…coming back to the 3326A repair, a slight mystery remains – at one time in the past the over-voltage protection circuit must have been triggered, destroying not only the SCR, but also damaging some quite large traces on the board. Typically, the SCR is just switched on for a few milliseconds, before the mains fuse will blow, with no damage of any trace. Typically, these HP devices are well engineered, so there is only a small chance that they didn’t design the system right, to the extend that power would be provided to the board for any length of time even with the over voltage protection circuit triggered.
Now, the 3326A has passed a 24 hour run-in and multiple power cycles, time for the final safety check which I perform on any instrument repaired, like, checking the ground resistance, checking the isolation resistance, checking the mains fuse rating, etc.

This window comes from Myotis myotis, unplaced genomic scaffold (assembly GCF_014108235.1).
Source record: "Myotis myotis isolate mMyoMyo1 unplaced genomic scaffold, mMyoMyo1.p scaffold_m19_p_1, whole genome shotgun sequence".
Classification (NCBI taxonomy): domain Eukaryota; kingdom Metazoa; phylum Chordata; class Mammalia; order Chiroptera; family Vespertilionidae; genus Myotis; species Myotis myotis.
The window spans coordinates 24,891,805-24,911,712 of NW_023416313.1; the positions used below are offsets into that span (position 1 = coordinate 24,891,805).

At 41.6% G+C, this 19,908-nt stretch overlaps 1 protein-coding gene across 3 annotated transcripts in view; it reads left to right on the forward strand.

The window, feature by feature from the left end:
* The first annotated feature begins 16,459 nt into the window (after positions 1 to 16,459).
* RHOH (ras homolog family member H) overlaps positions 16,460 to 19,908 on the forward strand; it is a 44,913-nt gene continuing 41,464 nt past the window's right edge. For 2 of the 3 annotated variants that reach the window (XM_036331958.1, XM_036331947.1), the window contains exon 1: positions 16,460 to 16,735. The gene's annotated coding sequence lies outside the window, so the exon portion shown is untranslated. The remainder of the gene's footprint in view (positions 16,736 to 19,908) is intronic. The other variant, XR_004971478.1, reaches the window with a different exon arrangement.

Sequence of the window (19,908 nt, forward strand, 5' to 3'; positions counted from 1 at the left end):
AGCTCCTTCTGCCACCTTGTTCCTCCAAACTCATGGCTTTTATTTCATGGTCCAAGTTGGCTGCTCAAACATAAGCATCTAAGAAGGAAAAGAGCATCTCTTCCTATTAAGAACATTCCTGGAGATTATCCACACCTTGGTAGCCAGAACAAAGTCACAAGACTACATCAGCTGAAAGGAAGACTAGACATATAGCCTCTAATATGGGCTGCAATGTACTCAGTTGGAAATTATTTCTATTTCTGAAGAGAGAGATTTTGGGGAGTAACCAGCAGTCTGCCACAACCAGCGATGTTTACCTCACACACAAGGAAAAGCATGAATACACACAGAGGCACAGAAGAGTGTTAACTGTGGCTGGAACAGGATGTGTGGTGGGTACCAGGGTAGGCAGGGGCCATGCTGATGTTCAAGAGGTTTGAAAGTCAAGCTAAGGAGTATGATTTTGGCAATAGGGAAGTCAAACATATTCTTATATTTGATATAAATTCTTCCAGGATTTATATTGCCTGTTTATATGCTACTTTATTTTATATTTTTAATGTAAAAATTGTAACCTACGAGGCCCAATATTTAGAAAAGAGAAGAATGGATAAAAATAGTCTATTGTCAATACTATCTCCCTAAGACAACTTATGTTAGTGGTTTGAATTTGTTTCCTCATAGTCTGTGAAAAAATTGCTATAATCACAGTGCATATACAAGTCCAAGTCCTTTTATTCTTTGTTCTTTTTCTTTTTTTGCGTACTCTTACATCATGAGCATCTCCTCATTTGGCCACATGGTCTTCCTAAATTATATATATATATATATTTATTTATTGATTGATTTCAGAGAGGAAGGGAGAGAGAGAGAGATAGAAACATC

THE FUSE. SOMEONE MUST HAVE BEEN FULLY CRAZY, AND PUT IN A 20 AMP FUSE!!!
But what is a normal blow fuse? In the US, fuses are actually rated by the manufacturers, and standardization is well above the level of fusing time, etc. – two types are typically sold, ‘Slow Blow’, and ‘Fast Acting’. Slow blow fuses are easily idenfied, they either have the wire wound around a ceramic core, or are filled with sand.
Well, there might still be some tiny difference of the original, HP branded ‘normal blow’ fuse, but test shows that a regular 3 Amp AGC ‘Fast Acting’ fuse is working perfectly find. So for the time being, we can just consider ‘Normal Blow’ and ‘Fast Acting’ fuses to be identical. How easy would be the world, if all things were build according to common, well-established standards. At least, for the fuses.